Immunohistochemical analysis of ezrin-radixin-moesin-binding phosphoprotein 50 in prostatic adenocarcinoma
- Equal contributors
1 University of Pittsburgh School of Medicine, Pittsburgh, PA, USA
2 Department of Biomedical Informatics, University of Pittsburgh School of Medicine, Pittsburgh, PA, USA
3 Department of Pathology, University of Pittsburgh School of Medicine, Pittsburgh, PA, USA
BMC Urology 2011, 11:12 doi:10.1186/1471-2490-11-12Published: 14 June 2011
Ezrin-radixin-moesin-binding phosphoprotein 50 (EBP50) is an adapter protein which has been shown to play an active role in a wide variety of cellular processes, including interactions with proteins related to both tumor suppression and oncogenesis. Here we use immunohistochemistry to evaluate EBP50's expression in normal donor prostate (NDP), benign prostatic hyperplasia (BPH), high grade prostatic intraepithelial neoplasia (HGPIN), normal tissue adjacent to prostatic adenocarcinoma (NAC), primary prostatic adenocarcinoma (PCa), and metastatic prostatic adenocarcinoma (Mets).
Tissue microarrays were immunohistochemically stained for EBP50, with the staining intensities quantified using automated image analysis software. The data were statistically analyzed using one-way ANOVA with subsequent Tukey tests for multiple comparisons. Eleven cases of NDP, 37 cases of NAC, 15 cases of BPH, 35 cases of HGPIN, 103 cases of PCa, and 36 cases of Mets were analyzed in the microarrays.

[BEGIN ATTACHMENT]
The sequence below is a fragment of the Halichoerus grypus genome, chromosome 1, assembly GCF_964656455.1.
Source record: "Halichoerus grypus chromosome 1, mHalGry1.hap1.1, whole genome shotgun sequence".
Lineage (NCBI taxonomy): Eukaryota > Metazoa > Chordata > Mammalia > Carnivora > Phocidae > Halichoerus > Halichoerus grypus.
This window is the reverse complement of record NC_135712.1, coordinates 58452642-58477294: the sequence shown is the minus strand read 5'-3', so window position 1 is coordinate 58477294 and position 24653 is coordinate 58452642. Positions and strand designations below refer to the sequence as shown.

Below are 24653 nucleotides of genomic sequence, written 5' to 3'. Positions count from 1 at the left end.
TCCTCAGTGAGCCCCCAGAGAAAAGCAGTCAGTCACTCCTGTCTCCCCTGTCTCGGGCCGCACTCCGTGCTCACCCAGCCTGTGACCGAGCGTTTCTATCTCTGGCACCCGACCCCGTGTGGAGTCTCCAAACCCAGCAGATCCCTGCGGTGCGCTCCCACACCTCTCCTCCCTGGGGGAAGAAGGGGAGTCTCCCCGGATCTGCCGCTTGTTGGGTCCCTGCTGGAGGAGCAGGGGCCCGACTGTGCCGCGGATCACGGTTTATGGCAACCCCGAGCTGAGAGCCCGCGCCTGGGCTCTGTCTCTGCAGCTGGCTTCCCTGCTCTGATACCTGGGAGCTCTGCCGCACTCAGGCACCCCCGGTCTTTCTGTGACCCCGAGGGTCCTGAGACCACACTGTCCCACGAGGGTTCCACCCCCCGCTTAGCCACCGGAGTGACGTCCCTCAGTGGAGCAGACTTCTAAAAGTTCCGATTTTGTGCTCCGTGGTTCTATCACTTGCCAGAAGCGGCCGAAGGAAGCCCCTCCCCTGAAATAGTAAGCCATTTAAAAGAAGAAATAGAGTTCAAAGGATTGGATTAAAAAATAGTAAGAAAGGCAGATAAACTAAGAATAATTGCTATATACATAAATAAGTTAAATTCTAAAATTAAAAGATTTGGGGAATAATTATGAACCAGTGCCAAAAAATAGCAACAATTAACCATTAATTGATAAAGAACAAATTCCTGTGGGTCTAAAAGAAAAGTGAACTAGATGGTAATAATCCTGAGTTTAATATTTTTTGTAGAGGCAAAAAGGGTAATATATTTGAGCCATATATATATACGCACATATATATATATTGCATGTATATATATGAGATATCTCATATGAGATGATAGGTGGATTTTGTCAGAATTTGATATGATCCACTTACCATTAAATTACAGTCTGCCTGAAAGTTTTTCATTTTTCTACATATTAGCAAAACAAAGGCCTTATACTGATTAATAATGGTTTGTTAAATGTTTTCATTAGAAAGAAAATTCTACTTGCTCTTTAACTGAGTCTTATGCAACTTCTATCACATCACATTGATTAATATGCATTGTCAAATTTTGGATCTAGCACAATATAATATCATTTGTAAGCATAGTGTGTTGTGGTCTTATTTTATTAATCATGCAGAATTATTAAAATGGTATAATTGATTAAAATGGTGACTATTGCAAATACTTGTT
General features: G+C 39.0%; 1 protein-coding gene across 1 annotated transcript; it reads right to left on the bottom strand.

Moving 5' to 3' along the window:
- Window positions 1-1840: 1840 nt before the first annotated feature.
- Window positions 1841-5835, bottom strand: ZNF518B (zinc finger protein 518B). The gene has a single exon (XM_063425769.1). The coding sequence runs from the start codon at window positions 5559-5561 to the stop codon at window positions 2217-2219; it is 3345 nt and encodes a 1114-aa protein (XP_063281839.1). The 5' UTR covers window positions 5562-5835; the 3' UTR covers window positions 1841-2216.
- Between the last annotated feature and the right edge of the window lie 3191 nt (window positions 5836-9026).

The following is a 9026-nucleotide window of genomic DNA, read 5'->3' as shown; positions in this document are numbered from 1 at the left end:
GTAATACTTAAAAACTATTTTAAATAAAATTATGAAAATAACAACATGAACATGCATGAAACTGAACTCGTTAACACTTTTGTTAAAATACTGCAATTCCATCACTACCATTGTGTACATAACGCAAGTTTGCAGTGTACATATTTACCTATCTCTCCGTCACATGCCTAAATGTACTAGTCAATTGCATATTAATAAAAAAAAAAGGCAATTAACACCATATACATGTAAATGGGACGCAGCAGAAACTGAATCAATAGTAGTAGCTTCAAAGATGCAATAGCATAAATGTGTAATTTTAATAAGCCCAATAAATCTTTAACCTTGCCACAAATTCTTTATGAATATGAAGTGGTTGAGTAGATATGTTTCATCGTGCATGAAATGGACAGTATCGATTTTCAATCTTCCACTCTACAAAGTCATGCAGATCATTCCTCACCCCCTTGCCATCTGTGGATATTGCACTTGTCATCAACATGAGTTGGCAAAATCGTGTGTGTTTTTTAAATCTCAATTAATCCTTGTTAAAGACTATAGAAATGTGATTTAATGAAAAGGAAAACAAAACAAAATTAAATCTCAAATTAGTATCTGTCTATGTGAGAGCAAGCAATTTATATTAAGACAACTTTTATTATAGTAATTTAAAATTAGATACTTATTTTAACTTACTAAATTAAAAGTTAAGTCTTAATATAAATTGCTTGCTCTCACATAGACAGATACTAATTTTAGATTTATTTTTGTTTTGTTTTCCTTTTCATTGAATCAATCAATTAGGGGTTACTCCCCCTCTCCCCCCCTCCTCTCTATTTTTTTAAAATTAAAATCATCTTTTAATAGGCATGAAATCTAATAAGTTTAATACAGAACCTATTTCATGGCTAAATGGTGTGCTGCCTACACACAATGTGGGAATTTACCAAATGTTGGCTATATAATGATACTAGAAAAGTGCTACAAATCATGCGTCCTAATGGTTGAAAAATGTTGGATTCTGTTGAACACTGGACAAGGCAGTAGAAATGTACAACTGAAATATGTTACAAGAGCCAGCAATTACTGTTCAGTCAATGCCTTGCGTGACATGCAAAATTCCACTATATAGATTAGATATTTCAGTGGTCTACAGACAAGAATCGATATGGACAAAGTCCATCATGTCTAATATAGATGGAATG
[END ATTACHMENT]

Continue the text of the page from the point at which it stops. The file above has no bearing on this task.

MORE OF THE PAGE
Specimens of PCa and Mets had the lowest absolute staining for EBP50. Mets staining was significantly lower than NDP (p = 0.027), BPH (p = 0.012), NAC (p < 0.001), HGPIN (p < 0.001), and PCa (p = 0.006). Additionally, HGPIN staining was significantly higher than NAC (p < 0.009) and PCa (p < 0.001).
To our knowledge, this represents the first study comparing the immunohistochemical profiles of EBP50 in PCa and Mets to specimens of HGPIN, BPH, NDP, and NAC and suggests that EBP50 expression is decreased in Mets. Given that PCa also had significantly higher expression than Mets, future studies are warranted to assess EBP50's potential as a prognostic biomarker for prostate cancer.